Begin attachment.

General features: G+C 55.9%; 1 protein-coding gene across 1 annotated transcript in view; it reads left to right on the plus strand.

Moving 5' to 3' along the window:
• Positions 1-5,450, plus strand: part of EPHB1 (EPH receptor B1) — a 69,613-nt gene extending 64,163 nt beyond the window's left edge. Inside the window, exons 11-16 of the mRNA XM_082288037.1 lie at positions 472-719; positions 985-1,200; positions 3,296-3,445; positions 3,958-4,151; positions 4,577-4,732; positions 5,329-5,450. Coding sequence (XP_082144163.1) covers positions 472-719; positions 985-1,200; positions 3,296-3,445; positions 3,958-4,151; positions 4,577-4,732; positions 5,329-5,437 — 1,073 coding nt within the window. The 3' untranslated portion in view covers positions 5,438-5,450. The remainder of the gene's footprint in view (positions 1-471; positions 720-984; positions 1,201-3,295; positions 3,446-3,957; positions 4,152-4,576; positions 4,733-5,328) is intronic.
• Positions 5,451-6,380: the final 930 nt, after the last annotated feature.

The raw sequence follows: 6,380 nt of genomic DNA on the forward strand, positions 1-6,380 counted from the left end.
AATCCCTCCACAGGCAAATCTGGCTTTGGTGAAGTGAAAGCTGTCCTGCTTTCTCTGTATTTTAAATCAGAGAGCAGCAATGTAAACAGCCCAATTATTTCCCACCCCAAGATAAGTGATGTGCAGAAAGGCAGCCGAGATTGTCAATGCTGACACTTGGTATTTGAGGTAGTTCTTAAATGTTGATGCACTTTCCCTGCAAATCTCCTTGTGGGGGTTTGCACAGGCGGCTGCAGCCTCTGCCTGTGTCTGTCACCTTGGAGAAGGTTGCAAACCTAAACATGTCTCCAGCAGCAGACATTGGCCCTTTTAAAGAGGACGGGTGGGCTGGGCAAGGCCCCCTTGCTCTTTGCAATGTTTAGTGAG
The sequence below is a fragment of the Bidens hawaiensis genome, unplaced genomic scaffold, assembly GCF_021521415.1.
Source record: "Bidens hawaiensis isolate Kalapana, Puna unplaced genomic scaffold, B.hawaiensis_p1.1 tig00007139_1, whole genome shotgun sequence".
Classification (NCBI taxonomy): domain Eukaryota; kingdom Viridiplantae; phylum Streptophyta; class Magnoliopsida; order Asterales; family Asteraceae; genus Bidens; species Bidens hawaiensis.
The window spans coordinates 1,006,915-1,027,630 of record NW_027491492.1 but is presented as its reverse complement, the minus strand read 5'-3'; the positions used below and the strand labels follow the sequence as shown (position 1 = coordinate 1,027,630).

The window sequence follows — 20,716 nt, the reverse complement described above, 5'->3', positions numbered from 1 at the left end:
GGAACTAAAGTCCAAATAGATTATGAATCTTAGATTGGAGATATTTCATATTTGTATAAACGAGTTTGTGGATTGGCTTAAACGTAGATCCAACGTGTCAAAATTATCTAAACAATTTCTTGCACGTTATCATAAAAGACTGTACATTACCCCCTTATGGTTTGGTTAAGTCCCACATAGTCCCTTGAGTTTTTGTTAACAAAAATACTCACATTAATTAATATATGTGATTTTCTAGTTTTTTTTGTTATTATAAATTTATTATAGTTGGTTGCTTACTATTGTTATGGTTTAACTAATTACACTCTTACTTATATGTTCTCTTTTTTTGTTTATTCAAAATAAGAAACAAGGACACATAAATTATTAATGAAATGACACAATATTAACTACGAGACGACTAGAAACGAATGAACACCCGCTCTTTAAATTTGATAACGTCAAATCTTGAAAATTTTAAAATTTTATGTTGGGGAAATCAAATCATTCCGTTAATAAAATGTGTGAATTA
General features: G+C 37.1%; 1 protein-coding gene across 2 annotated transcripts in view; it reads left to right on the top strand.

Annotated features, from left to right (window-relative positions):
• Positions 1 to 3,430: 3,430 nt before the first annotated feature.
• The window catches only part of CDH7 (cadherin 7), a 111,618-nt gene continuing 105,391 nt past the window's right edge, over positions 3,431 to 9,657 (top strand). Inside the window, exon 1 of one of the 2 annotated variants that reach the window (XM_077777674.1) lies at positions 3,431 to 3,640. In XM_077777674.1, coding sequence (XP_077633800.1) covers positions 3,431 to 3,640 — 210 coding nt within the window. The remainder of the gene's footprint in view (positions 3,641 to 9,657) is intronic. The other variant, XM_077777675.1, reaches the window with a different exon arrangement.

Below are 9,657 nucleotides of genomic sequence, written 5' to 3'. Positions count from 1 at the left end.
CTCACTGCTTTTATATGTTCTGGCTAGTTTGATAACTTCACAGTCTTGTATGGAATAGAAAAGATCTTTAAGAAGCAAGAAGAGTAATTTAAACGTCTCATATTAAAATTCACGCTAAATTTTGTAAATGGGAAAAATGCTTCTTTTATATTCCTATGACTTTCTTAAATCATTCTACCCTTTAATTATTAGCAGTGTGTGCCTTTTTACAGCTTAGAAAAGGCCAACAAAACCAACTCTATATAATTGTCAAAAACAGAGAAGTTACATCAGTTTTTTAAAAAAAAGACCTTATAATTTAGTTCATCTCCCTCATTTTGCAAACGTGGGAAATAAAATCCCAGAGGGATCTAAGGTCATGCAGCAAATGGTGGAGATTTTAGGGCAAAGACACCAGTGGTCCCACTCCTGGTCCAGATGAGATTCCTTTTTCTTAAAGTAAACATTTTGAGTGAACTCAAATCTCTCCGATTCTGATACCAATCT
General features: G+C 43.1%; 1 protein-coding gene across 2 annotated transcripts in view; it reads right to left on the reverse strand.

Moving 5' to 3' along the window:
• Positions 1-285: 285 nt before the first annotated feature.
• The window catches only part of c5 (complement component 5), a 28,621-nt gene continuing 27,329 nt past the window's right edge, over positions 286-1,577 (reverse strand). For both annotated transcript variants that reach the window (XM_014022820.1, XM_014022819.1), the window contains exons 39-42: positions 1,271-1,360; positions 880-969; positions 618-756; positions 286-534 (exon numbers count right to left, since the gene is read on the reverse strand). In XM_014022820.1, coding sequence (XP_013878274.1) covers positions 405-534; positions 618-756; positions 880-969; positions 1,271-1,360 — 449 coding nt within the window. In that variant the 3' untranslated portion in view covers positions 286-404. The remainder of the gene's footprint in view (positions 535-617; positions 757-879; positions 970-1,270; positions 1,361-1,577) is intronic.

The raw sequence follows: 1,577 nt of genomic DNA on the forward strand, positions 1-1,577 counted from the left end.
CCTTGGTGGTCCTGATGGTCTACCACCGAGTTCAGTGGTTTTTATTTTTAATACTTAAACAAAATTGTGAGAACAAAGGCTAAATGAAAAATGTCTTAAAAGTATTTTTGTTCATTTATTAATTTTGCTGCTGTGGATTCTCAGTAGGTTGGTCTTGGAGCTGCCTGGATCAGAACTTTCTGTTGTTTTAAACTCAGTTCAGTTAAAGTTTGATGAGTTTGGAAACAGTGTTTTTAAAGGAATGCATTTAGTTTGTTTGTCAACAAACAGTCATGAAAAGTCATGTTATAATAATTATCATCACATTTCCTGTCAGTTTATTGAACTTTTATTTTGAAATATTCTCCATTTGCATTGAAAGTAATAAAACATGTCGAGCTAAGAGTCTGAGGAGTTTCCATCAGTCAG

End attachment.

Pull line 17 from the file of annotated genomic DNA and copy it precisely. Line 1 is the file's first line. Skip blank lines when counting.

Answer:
Below are 9,657 nucleotides of genomic sequence, written 5' to 3'. Positions count from 1 at the left end.